Home > Downpour (Greywalker #6)(8)

Downpour (Greywalker #6)(8)
Author: Kat Richardson

“OK, that’s kind of creepy,” I agreed.

“It’s kind of cool,” Jefferson said. “This medical student, he’s like that forensic lady on TV and he figures out that someone strangled his soap lady and bashed her head in before they wrapped her up in some old canvas and ropes and dumped the body in the lake. And then he figures out who she is because she has this dental thing in her mouth—he finds the dentist who made it and that guy says, ‘Oh yeah, I made that for Hallie Latham.’ And everyone says, ‘Who’d kill Hallie? Everyone loved her!’ ”

“Except Monty!” Erika added.

“So Monty strangled his wife and threw her into Lake Crescent,” I said, “and three years later—”

“Two and a half,” Jefferson corrected. “She died at Christmas in 1937, but the fishermen found her in July of 1940.”

I nodded. “All right. Two and a half years later, her saponified body bobbed to the surface of the lake. It’s a really weird story, but I don’t think my client’s car is going to turn into soap and float to the shore of Lake Crescent anytime soon. And he’s been missing for about five years, now.”

“Your client is missing?” Erika asked.

“How do you know the car’s in Lake Crescent?” Jefferson asked at the same time.

I ignored Erika’s question, because I really didn’t want to start down that explanation’s road. Instead, I turned my gaze on Jefferson and gave him a slightly crooked smile. “A ghost told me.”

They both stared at me for a moment, and I took the opportunity to lay an extra tip on the counter and get out before they could ask any more questions I didn’t want to answer.

While it was nice to know that some things do come back from the depths of Lake Crescent, I didn’t think it was going to help me prove something bad had happened to Steven Leung. If Leung had been burned as badly as his ghost looked, there wouldn’t be enough of him left to turn into soap. I’d have to find another way to draw the right kind of attention to his disappearance.

I got into the Rover and headed back up the mountain. This time I kept a lookout for the white things by the side of the road, but they didn’t show up on this trip. With the complexity of the legal jurisdictions that overlapped around the lakes, it wouldn’t have been surprising if the case had been mired in buck-passing and paperwork. But there simply had never been a case opened. For some reason no one had said anything to anyone in authority about Leung’s disappearance. His daughters were both alive and in the area, according to Darin Shea, but neither of them seemed to have done anything about their missing father—and it seemed strange that they hadn’t noticed. Nor had anyone else said anything to the authorities. The small size of the year-round community and the Grey weirdness around the lakes made me think there may have been a more sinister reason for silence than jurisdictional uncertainty. I was going to have to step carefully until I knew what the situation around “Sunset Lakes” really was.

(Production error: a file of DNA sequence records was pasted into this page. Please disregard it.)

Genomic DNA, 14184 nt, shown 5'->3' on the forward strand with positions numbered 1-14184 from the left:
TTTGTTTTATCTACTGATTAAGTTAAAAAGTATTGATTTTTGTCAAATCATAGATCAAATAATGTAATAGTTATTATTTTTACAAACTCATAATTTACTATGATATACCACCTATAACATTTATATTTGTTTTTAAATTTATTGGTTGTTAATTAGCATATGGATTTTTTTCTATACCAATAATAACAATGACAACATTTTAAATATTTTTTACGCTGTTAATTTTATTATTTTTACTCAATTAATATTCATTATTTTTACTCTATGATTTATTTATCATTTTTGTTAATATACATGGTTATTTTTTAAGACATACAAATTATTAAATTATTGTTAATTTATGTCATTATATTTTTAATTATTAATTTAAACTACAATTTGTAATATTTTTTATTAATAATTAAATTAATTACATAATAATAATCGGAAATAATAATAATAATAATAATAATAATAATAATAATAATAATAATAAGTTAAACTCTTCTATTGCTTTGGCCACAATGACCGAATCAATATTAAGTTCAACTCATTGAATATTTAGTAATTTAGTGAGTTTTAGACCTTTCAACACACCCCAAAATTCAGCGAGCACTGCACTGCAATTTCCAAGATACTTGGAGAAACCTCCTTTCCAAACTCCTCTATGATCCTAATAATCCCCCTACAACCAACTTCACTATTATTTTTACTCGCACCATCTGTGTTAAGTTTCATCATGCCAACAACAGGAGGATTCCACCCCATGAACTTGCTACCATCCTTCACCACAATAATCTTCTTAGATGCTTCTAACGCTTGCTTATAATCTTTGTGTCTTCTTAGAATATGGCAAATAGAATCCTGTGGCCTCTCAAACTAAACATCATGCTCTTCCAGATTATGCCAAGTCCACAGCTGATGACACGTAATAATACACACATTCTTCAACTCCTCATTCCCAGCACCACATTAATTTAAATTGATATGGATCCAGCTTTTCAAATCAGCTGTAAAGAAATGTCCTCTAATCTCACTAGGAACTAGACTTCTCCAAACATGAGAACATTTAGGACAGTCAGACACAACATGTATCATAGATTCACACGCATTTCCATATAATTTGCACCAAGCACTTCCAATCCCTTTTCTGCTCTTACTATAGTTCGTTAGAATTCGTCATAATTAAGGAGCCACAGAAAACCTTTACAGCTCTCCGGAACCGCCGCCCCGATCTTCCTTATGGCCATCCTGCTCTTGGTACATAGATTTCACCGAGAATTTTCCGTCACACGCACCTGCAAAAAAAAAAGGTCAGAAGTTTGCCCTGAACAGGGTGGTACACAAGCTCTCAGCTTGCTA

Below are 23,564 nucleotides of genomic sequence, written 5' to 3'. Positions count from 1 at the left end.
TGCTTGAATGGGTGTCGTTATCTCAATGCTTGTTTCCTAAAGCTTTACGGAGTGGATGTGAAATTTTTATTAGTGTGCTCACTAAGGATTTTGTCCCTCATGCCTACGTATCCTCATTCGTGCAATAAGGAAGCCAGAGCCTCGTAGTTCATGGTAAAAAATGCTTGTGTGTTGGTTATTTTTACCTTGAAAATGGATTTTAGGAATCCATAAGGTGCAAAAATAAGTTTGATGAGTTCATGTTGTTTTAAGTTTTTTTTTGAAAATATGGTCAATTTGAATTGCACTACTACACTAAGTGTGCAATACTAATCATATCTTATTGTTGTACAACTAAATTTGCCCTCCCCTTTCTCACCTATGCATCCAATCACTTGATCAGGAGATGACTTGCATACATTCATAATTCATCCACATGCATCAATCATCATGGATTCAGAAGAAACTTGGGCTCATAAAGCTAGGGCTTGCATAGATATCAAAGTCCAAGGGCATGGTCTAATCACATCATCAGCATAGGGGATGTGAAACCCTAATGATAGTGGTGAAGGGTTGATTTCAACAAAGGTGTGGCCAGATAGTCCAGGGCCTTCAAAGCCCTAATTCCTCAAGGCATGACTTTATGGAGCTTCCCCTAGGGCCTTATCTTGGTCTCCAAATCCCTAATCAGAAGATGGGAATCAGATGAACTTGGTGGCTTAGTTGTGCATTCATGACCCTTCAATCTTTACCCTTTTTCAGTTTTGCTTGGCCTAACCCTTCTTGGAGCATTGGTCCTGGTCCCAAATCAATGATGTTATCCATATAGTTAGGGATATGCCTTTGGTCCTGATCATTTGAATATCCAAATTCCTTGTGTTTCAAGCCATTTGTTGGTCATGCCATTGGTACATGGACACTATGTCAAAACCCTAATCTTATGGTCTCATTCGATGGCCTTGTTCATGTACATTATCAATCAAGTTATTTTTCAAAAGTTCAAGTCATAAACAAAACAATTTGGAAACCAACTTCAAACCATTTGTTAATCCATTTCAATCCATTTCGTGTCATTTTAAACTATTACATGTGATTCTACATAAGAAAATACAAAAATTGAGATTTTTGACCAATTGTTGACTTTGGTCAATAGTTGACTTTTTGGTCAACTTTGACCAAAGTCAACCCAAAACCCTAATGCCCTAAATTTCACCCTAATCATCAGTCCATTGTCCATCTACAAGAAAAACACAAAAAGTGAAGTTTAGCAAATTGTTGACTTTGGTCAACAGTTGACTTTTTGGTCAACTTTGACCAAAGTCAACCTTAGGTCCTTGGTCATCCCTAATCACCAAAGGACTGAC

I decided first to take another look at the spell circle near Leung’s house and left the Rover in a different location from the last time before walking down. I didn’t see any sign of Shea, but I did notice that even in the daylight, the area on the west side of Lake Sutherland had a strong gleam of magic to it—not as colorful as Lake Crescent, but well beyond normal. But this was not the orderly grid configuration I was used to; it was more as if an unseen current running deep between the two lakes created a wellspring in the area that seeped upward until it was detectable as a thinly spread general presence, rather than a single source. The strange glow I’d noticed the previous night was easier to see today, even without sliding into the Grey. I had a harder time seeing the bright bolts of colored energy that had darted around me before; they were there, but not as numerous or energetic, and I couldn’t see the spidery white lines in the lake at all from this angle. I was used to an orderly grid of magical feeder lines; what arises from the Grey is shaped by the human minds that manipulate it, so the density of humans in a city might cause the grid to reflect the shape of the city. Here, however, there weren’t enough people to push the lines of magic around so easily—or at least that was what made sense to me at the moment.